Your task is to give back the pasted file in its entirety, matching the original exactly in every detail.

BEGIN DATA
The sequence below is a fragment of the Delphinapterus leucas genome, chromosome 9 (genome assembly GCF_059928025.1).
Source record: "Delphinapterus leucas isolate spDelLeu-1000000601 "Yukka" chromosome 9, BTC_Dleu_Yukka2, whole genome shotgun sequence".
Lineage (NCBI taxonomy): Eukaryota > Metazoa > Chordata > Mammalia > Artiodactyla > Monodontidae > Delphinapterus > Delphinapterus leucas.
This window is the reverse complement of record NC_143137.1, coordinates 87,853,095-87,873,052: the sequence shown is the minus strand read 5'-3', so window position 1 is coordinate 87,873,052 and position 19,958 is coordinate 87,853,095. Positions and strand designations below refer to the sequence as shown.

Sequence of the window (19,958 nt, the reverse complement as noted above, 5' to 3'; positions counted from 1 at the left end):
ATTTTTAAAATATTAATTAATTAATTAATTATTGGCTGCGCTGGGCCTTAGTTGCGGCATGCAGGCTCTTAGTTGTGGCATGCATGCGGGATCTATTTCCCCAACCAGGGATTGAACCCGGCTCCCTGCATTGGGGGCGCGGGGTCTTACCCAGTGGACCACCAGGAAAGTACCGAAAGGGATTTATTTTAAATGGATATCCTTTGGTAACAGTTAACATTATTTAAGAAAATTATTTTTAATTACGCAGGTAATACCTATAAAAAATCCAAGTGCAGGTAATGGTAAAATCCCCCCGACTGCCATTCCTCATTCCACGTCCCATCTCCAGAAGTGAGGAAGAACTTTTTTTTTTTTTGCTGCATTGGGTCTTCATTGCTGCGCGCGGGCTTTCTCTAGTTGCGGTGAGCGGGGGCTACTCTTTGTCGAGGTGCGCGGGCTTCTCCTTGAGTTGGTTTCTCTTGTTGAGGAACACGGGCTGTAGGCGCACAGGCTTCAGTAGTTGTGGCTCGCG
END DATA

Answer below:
The sequence below is a fragment of the Delphinapterus leucas genome, chromosome 9 (genome assembly GCF_059928025.1).
Source record: "Delphinapterus leucas isolate spDelLeu-1000000601 "Yukka" chromosome 9, BTC_Dleu_Yukka2, whole genome shotgun sequence".
Lineage (NCBI taxonomy): Eukaryota > Metazoa > Chordata > Mammalia > Artiodactyla > Monodontidae > Delphinapterus > Delphinapterus leucas.
This window is the reverse complement of record NC_143137.1, coordinates 87,853,095-87,873,052: the sequence shown is the minus strand read 5'-3', so window position 1 is coordinate 87,873,052 and position 19,958 is coordinate 87,853,095. Positions and strand designations below refer to the sequence as shown.

Sequence of the window (19,958 nt, the reverse complement as noted above, 5' to 3'; positions counted from 1 at the left end):
ATTTTTAAAATATTAATTAATTAATTAATTATTGGCTGCGCTGGGCCTTAGTTGCGGCATGCAGGCTCTTAGTTGTGGCATGCATGCGGGATCTATTTCCCCAACCAGGGATTGAACCCGGCTCCCTGCATTGGGGGCGCGGGGTCTTACCCAGTGGACCACCAGGAAAGTACCGAAAGGGATTTATTTTAAATGGATATCCTTTGGTAACAGTTAACATTATTTAAGAAAATTATTTTTAATTACGCAGGTAATACCTATAAAAAATCCAAGTGCAGGTAATGGTAAAATCCCCCCGACTGCCATTCCTCATTCCACGTCCCATCTCCAGAAGTGAGGAAGAACTTTTTTTTTTTTTGCTGCATTGGGTCTTCATTGCTGCGCGCGGGCTTTCTCTAGTTGCGGTGAGCGGGGGCTACTCTTTGTCGAGGTGCGCGGGCTTCTCCTTGAGTTGGTTTCTCTTGTTGAGGAACACGGGCTGTAGGCGCACAGGCTTCAGTAGTTGTGGCTCGCG